From the USA Today:

The pipelines that supply the region are operating at less than normal capacity, due largely to storm-related power outages at Texas refineries, said Kenneth Medlock, energy fellow at the Baker Institute, a non-partisan public policy think tank at Rice University in Houston.

“In isolation, neither of these storms would have been that big a deal, because there’s enough inventory (at stations) to make up the shortfall,” said Medlock. “But there was a three- to four-week period of refinery capacity not operating. That’s basically a month when nothing’s being produced.”

Panic buying — drivers topping off every time they happen across a station that actually has gas — made the problem worse, said Marylee Booth, executive director of the Tennessee Oil Marketers Association.

“If people saw a tanker drive up to a station, they’d start lining up. The panic has died down. It’s getting a little better every day.”

From WJBF News Channel 6 Reporter Joy Howe:

…experts say all of this mess is over when we, the consumers say it is… topping off does not help the problem.

Dr. Mark Thompson, ASU Association Professor of Economics: “When you’re at half a tank, you really don’t need it… Put it into perspective for the person who is at that quarter of a tank or the red light is on. You want when you’re at that point to be able to get gas, so don’t take somebody else’s gas when you’re at that half tank.”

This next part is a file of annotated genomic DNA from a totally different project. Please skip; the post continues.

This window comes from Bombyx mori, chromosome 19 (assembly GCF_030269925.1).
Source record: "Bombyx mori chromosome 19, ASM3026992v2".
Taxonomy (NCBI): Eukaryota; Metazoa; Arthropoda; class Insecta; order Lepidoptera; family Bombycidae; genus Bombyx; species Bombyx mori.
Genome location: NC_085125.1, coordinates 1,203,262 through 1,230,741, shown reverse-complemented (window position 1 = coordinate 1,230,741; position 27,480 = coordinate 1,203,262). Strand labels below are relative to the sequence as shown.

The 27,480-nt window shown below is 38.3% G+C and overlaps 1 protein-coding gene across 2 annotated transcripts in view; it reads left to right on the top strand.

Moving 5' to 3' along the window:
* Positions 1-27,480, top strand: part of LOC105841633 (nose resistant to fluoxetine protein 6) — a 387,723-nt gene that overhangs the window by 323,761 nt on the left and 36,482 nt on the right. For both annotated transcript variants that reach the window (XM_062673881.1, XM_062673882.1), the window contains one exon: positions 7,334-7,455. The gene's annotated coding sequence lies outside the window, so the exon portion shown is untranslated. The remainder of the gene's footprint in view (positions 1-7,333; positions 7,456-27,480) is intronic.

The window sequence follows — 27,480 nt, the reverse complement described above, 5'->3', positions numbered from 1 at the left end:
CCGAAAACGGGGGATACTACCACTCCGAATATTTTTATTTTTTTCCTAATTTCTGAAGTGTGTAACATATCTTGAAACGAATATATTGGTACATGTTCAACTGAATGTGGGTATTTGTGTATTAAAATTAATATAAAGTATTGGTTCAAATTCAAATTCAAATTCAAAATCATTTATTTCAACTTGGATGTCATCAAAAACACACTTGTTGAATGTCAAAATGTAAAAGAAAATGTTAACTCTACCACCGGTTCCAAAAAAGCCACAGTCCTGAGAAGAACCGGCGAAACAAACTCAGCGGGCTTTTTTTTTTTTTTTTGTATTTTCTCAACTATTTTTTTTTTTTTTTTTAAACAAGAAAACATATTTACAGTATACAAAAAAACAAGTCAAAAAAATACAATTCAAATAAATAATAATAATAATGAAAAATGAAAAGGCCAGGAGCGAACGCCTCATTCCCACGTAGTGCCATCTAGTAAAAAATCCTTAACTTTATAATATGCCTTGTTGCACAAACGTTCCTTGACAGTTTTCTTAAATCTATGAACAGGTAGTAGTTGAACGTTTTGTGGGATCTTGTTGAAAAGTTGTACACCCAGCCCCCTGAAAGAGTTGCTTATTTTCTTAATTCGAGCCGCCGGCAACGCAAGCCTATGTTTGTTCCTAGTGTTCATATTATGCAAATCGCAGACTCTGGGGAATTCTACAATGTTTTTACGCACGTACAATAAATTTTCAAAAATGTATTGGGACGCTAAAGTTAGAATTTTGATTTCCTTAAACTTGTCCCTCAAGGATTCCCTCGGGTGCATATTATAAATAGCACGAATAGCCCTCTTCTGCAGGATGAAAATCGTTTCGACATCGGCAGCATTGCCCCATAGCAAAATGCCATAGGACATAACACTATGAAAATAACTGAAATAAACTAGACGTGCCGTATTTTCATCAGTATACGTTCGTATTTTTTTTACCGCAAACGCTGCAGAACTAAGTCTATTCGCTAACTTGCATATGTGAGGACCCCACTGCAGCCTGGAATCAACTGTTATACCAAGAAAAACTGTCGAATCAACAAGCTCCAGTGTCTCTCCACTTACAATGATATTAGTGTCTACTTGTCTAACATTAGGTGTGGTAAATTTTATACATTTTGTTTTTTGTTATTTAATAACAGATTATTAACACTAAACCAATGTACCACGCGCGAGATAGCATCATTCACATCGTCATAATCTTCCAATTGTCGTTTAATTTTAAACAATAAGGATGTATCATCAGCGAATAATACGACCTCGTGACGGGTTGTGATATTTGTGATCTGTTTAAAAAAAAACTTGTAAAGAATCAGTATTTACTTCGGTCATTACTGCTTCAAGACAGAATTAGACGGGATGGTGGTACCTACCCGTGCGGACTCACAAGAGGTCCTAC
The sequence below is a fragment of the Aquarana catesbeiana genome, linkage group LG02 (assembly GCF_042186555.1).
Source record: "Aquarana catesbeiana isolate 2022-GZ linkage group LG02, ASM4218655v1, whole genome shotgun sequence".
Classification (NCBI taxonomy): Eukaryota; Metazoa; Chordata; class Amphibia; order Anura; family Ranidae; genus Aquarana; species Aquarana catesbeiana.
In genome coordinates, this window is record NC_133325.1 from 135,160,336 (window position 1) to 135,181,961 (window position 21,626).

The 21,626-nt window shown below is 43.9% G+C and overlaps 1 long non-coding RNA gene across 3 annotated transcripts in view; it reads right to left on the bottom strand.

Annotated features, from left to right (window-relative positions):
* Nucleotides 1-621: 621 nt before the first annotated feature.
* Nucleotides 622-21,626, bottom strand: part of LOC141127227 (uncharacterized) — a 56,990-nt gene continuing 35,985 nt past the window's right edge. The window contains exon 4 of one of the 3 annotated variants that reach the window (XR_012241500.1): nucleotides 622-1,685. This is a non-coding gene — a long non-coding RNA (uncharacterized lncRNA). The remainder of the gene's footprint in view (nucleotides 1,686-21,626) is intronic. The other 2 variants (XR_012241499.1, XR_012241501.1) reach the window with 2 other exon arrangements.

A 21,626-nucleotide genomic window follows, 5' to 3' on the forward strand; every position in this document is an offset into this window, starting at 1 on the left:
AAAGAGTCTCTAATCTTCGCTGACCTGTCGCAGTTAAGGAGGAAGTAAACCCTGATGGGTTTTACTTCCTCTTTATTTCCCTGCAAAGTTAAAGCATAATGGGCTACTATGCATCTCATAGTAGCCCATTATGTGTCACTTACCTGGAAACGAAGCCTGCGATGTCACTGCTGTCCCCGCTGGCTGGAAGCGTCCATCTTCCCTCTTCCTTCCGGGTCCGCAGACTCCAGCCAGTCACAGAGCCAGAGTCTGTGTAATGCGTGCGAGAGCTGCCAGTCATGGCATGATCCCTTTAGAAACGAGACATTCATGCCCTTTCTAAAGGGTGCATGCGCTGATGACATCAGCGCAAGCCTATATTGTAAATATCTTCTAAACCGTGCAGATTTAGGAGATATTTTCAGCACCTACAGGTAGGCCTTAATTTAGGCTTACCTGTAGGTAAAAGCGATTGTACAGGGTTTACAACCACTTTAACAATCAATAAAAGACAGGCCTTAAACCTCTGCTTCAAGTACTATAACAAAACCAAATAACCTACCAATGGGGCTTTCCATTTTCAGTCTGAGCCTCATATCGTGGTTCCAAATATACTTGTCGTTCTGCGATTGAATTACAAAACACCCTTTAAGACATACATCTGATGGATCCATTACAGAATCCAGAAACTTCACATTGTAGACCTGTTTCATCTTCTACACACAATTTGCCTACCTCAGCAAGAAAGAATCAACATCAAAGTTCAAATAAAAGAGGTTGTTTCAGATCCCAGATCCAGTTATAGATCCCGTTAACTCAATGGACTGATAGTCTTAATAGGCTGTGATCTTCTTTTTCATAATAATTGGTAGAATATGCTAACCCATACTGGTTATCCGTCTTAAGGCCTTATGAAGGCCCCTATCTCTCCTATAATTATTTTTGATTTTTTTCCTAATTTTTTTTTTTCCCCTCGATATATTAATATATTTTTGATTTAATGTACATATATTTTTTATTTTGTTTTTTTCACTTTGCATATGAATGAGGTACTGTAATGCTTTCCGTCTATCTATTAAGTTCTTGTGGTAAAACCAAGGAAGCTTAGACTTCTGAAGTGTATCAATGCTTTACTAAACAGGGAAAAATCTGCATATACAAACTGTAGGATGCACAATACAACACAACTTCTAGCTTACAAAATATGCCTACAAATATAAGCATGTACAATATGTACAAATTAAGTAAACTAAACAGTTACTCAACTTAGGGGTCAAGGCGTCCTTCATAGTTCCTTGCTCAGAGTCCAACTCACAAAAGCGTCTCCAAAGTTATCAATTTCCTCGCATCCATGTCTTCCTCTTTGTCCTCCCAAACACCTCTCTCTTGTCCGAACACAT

“Topping off” does not, mathematically, affect gas supply. That is just ignorant. I’m angered by Dr. Thompson’s implication that the crisis is entirely the fault of the consumers. Ms. Booth is equally wrong if she thinks it “made the problem worse”, unless she’s only referring to the problem of long lines at the pump. The shortage is a real problem; long lines are just an inconvenience. But the shortage has not gotten worse due to people topping off their tanks.

Imagine a restaurant with two banquet tables and a banquet that is expected to go on for hours. The waitress at one table fills each diner’s water glass only when the glass is nearly empty. The waitress at the other table tops each water glass after every sip. Assuming both tables are equally thirsty, which waitress runs out of water first?

The waitress who tops off after each sip will be much busier, her activity giving the appearance of greater need, but the amount of water poured depends entirely on consumption – the rate of depletion – not the frequency of refill. Each waitress will run out of water at the same rate over the course of the banquet.

When the dinner guests begin to stash water in their purses, salt shakers and soup bowls in the expectation that the waitress will fail to serve their table – that’s hoarding, and it does directly affect the availability of resources.

I have heard several (badly researched) news reports claiming that this shortage is being made worse because drivers are filling up when they “really don’t need it.” Topping off makes the lines at gas stations longer, but does not actually cause gas to run out sooner. It’s the clowns like the woman Carol saw Wednesday night last week filling up milk jugs and orange juice cartons that are causing the problems. It’s the idiots who have not changed their consumption habits during this shortage. But most of all, it’s the lack of supply that’s created this mess.

So hold your nose, fill up when it’s convenient, and in a few weeks we’ll have all forgotten what the big deal was, anyway.

Monday September 29, 2008 – 10:32am (EDT)